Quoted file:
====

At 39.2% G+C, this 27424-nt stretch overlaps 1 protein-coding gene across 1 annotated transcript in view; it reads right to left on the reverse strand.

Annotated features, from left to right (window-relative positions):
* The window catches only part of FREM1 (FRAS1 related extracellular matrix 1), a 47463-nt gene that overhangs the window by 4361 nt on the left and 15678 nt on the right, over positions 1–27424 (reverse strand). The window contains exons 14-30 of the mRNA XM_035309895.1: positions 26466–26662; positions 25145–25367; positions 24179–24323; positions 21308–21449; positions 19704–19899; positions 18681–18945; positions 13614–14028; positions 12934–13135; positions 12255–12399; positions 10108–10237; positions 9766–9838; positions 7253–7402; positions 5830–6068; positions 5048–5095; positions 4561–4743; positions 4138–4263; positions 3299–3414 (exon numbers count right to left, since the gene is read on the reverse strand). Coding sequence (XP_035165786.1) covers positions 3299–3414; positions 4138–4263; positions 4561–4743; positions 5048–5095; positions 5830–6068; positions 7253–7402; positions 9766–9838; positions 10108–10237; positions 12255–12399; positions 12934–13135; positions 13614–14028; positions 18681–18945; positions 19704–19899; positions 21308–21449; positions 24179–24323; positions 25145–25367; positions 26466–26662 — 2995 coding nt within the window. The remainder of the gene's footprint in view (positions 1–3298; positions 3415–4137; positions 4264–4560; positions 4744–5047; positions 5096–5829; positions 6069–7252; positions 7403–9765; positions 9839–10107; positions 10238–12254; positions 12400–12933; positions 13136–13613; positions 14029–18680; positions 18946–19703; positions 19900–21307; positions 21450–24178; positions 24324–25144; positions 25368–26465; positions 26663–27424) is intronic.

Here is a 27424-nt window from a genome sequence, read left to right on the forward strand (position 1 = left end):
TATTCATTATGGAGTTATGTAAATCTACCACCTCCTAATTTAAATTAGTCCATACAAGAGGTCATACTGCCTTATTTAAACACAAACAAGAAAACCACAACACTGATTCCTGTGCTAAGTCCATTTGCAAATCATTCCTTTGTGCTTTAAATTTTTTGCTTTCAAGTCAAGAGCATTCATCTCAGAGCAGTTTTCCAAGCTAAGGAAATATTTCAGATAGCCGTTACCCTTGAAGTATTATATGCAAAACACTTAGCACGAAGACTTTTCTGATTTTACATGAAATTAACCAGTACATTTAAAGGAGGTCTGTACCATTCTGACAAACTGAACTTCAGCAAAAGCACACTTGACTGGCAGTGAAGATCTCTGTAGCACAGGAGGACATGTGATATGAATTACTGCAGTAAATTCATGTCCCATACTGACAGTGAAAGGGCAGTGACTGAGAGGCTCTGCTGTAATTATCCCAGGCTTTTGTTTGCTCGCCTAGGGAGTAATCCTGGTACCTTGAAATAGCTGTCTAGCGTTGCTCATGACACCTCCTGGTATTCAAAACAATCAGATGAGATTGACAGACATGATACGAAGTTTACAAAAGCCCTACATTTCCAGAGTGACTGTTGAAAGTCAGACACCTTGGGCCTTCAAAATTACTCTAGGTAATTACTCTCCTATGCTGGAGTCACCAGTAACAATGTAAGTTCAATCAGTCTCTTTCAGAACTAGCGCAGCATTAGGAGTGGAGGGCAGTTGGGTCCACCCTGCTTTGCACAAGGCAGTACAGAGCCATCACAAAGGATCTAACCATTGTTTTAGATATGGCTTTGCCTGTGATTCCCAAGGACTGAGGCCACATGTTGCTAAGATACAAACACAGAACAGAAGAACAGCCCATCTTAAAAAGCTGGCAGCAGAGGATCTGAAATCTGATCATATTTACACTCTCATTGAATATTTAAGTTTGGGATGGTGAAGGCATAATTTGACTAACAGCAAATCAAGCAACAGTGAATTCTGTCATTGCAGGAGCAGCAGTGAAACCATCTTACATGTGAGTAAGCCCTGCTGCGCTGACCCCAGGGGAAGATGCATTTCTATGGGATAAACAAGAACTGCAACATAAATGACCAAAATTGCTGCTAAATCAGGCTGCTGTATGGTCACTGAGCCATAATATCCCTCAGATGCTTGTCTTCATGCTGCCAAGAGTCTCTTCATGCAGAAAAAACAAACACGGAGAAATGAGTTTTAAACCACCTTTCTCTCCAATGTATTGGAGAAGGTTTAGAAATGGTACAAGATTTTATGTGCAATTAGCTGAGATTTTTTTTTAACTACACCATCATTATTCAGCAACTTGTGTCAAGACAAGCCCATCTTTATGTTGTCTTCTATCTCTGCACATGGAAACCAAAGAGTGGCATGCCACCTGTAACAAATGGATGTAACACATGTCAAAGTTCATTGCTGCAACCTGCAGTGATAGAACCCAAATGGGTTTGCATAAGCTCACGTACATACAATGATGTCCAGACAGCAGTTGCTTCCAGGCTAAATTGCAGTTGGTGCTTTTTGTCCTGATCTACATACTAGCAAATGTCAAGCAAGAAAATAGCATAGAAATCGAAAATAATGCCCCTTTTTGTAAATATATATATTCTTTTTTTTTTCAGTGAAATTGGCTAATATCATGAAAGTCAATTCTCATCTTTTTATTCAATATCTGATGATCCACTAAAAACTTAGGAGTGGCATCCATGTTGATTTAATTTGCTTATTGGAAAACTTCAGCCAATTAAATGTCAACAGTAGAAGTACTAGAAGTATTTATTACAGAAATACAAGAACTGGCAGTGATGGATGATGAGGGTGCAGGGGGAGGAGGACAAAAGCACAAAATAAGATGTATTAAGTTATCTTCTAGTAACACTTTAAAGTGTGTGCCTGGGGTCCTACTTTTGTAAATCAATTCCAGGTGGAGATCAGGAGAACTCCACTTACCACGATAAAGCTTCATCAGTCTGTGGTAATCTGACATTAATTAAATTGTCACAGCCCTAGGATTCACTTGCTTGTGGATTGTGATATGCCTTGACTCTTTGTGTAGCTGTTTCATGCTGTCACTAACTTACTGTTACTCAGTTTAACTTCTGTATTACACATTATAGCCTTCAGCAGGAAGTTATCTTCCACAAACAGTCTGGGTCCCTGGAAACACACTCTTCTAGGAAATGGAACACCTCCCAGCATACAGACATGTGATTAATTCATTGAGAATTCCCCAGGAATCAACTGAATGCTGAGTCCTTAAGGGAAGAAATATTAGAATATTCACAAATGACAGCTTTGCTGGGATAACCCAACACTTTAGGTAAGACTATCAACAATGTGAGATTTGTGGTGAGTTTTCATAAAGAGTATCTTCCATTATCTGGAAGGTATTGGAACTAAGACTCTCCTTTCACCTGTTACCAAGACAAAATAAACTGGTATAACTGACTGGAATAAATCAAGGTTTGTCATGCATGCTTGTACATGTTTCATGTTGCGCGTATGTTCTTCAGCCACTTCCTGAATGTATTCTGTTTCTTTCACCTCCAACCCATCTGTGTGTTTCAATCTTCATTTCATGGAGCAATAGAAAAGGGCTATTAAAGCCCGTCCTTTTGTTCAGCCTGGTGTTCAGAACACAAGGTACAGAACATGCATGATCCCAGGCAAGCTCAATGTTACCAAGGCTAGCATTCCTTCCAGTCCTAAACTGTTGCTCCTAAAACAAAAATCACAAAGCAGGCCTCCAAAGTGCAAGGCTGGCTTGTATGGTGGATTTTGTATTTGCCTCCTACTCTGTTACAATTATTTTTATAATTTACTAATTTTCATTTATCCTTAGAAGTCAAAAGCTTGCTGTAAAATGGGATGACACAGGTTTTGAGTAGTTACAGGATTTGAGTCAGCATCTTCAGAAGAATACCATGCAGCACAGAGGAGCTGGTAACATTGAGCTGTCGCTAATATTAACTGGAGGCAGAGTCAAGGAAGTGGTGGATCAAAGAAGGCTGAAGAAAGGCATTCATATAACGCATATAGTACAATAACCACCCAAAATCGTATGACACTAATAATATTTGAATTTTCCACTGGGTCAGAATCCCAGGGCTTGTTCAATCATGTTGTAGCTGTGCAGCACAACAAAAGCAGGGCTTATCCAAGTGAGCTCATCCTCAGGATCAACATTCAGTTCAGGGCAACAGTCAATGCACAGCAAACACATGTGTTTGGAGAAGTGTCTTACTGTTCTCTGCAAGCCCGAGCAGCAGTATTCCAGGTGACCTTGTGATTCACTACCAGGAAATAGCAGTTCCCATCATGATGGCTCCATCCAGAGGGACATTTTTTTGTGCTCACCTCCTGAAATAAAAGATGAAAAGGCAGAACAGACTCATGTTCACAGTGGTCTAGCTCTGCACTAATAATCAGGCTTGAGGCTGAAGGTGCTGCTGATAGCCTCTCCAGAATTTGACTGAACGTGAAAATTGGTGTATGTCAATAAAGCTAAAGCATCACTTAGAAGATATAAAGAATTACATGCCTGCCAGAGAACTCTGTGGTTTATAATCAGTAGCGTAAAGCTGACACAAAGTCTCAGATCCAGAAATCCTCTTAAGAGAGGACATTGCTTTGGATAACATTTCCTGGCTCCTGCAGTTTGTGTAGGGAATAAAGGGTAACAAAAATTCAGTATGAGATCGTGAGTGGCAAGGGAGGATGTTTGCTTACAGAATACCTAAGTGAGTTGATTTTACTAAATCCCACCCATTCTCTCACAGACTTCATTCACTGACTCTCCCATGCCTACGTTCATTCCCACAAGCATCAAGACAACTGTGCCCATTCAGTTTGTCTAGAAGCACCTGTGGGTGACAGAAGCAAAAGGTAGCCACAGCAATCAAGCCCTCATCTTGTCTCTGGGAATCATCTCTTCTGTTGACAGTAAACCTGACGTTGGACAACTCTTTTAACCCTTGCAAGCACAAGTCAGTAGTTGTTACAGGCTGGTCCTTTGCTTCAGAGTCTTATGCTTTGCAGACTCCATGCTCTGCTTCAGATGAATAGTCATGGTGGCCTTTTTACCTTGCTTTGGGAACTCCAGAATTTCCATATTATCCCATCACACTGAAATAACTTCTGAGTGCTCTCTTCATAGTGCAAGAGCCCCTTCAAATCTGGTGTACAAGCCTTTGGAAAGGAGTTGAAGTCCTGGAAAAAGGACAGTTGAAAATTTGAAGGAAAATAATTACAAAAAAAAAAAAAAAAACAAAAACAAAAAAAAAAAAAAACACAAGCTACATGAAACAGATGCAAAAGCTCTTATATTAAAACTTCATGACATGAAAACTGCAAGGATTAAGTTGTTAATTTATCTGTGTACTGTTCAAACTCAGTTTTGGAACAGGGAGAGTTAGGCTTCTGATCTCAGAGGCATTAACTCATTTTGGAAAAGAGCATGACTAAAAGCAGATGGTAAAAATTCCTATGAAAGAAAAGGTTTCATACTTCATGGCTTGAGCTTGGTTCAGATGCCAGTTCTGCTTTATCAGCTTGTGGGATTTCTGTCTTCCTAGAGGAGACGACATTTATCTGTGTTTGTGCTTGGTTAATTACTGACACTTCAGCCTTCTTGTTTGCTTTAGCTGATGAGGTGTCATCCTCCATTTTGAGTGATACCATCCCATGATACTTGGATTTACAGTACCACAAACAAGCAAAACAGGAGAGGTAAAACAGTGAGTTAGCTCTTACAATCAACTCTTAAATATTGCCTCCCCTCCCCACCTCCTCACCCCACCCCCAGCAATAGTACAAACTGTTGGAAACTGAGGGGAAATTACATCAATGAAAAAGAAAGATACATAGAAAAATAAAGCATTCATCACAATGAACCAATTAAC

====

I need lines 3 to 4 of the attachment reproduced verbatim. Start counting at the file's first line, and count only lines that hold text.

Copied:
* The window catches only part of FREM1 (FRAS1 related extracellular matrix 1), a 47463-nt gene that overhangs the window by 4361 nt on the left and 15678 nt on the right, over positions 1–27424 (reverse strand). The window contains exons 14-30 of the mRNA XM_035309895.1: positions 26466–26662; positions 25145–25367; positions 24179–24323; positions 21308–21449; positions 19704–19899; positions 18681–18945; positions 13614–14028; positions 12934–13135; positions 12255–12399; positions 10108–10237; positions 9766–9838; positions 7253–7402; positions 5830–6068; positions 5048–5095; positions 4561–4743; positions 4138–4263; positions 3299–3414 (exon numbers count right to left, since the gene is read on the reverse strand). Coding sequence (XP_035165786.1) covers positions 3299–3414; positions 4138–4263; positions 4561–4743; positions 5048–5095; positions 5830–6068; positions 7253–7402; positions 9766–9838; positions 10108–10237; positions 12255–12399; positions 12934–13135; positions 13614–14028; positions 18681–18945; positions 19704–19899; positions 21308–21449; positions 24179–24323; positions 25145–25367; positions 26466–26662 — 2995 coding nt within the window. The remainder of the gene's footprint in view (positions 1–3298; positions 3415–4137; positions 4264–4560; positions 4744–5047; positions 5096–5829; positions 6069–7252; positions 7403–9765; positions 9839–10107; positions 10238–12254; positions 12400–12933; positions 13136–13613; positions 14029–18680; positions 18946–19703; positions 19900–21307; positions 21450–24178; positions 24324–25144; positions 25368–26465; positions 26663–27424) is intronic.

Here is a 27424-nt window from a genome sequence, read left to right on the forward strand (position 1 = left end):